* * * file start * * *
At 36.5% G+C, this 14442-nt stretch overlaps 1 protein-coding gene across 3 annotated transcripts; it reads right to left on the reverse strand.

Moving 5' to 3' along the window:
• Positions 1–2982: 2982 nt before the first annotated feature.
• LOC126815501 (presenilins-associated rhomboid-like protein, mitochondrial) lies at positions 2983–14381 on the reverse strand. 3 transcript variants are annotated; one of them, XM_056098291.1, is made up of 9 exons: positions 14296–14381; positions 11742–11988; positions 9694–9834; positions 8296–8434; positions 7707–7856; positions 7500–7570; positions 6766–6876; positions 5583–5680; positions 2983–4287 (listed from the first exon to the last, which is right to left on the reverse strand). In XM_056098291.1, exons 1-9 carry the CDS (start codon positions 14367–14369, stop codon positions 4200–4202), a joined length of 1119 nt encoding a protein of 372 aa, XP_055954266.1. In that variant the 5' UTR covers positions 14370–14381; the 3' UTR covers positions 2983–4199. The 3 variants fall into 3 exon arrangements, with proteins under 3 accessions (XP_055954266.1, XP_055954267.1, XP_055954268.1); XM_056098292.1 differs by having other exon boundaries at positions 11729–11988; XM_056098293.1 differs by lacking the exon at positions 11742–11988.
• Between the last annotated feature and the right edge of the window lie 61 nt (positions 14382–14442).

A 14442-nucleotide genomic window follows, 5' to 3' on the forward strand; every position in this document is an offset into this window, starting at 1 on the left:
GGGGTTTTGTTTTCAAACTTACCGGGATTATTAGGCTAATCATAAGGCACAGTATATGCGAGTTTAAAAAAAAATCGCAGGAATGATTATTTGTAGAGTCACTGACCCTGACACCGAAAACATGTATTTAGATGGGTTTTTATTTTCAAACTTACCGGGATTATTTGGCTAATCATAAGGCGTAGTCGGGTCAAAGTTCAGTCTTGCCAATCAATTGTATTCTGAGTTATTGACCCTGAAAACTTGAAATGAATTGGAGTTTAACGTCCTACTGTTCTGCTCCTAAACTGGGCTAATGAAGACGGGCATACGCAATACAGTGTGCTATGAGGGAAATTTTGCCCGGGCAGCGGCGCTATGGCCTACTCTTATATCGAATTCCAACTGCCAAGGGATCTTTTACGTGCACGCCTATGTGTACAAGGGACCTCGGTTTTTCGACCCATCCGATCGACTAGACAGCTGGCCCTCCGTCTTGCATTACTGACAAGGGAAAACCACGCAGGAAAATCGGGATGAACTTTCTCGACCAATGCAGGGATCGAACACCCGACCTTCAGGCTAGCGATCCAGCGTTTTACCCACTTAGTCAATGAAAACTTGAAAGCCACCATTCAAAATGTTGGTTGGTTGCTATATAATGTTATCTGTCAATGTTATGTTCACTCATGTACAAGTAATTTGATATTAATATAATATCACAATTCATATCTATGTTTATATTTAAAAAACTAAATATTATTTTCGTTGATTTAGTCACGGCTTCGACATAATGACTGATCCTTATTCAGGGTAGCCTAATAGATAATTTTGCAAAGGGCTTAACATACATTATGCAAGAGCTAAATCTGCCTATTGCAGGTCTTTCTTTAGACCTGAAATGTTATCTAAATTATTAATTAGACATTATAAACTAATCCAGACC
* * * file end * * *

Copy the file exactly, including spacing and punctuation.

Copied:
At 36.5% G+C, this 14442-nt stretch overlaps 1 protein-coding gene across 3 annotated transcripts; it reads right to left on the reverse strand.

Moving 5' to 3' along the window:
• Positions 1–2982: 2982 nt before the first annotated feature.
• LOC126815501 (presenilins-associated rhomboid-like protein, mitochondrial) lies at positions 2983–14381 on the reverse strand. 3 transcript variants are annotated; one of them, XM_056098291.1, is made up of 9 exons: positions 14296–14381; positions 11742–11988; positions 9694–9834; positions 8296–8434; positions 7707–7856; positions 7500–7570; positions 6766–6876; positions 5583–5680; positions 2983–4287 (listed from the first exon to the last, which is right to left on the reverse strand). In XM_056098291.1, exons 1-9 carry the CDS (start codon positions 14367–14369, stop codon positions 4200–4202), a joined length of 1119 nt encoding a protein of 372 aa, XP_055954266.1. In that variant the 5' UTR covers positions 14370–14381; the 3' UTR covers positions 2983–4199. The 3 variants fall into 3 exon arrangements, with proteins under 3 accessions (XP_055954266.1, XP_055954267.1, XP_055954268.1); XM_056098292.1 differs by having other exon boundaries at positions 11729–11988; XM_056098293.1 differs by lacking the exon at positions 11742–11988.
• Between the last annotated feature and the right edge of the window lie 61 nt (positions 14382–14442).

A 14442-nucleotide genomic window follows, 5' to 3' on the forward strand; every position in this document is an offset into this window, starting at 1 on the left:
GGGGTTTTGTTTTCAAACTTACCGGGATTATTAGGCTAATCATAAGGCACAGTATATGCGAGTTTAAAAAAAAATCGCAGGAATGATTATTTGTAGAGTCACTGACCCTGACACCGAAAACATGTATTTAGATGGGTTTTTATTTTCAAACTTACCGGGATTATTTGGCTAATCATAAGGCGTAGTCGGGTCAAAGTTCAGTCTTGCCAATCAATTGTATTCTGAGTTATTGACCCTGAAAACTTGAAATGAATTGGAGTTTAACGTCCTACTGTTCTGCTCCTAAACTGGGCTAATGAAGACGGGCATACGCAATACAGTGTGCTATGAGGGAAATTTTGCCCGGGCAGCGGCGCTATGGCCTACTCTTATATCGAATTCCAACTGCCAAGGGATCTTTTACGTGCACGCCTATGTGTACAAGGGACCTCGGTTTTTCGACCCATCCGATCGACTAGACAGCTGGCCCTCCGTCTTGCATTACTGACAAGGGAAAACCACGCAGGAAAATCGGGATGAACTTTCTCGACCAATGCAGGGATCGAACACCCGACCTTCAGGCTAGCGATCCAGCGTTTTACCCACTTAGTCAATGAAAACTTGAAAGCCACCATTCAAAATGTTGGTTGGTTGCTATATAATGTTATCTGTCAATGTTATGTTCACTCATGTACAAGTAATTTGATATTAATATAATATCACAATTCATATCTATGTTTATATTTAAAAAACTAAATATTATTTTCGTTGATTTAGTCACGGCTTCGACATAATGACTGATCCTTATTCAGGGTAGCCTAATAGATAATTTTGCAAAGGGCTTAACATACATTATGCAAGAGCTAAATCTGCCTATTGCAGGTCTTTCTTTAGACCTGAAATGTTATCTAAATTATTAATTAGACATTATAAACTAATCCAGACC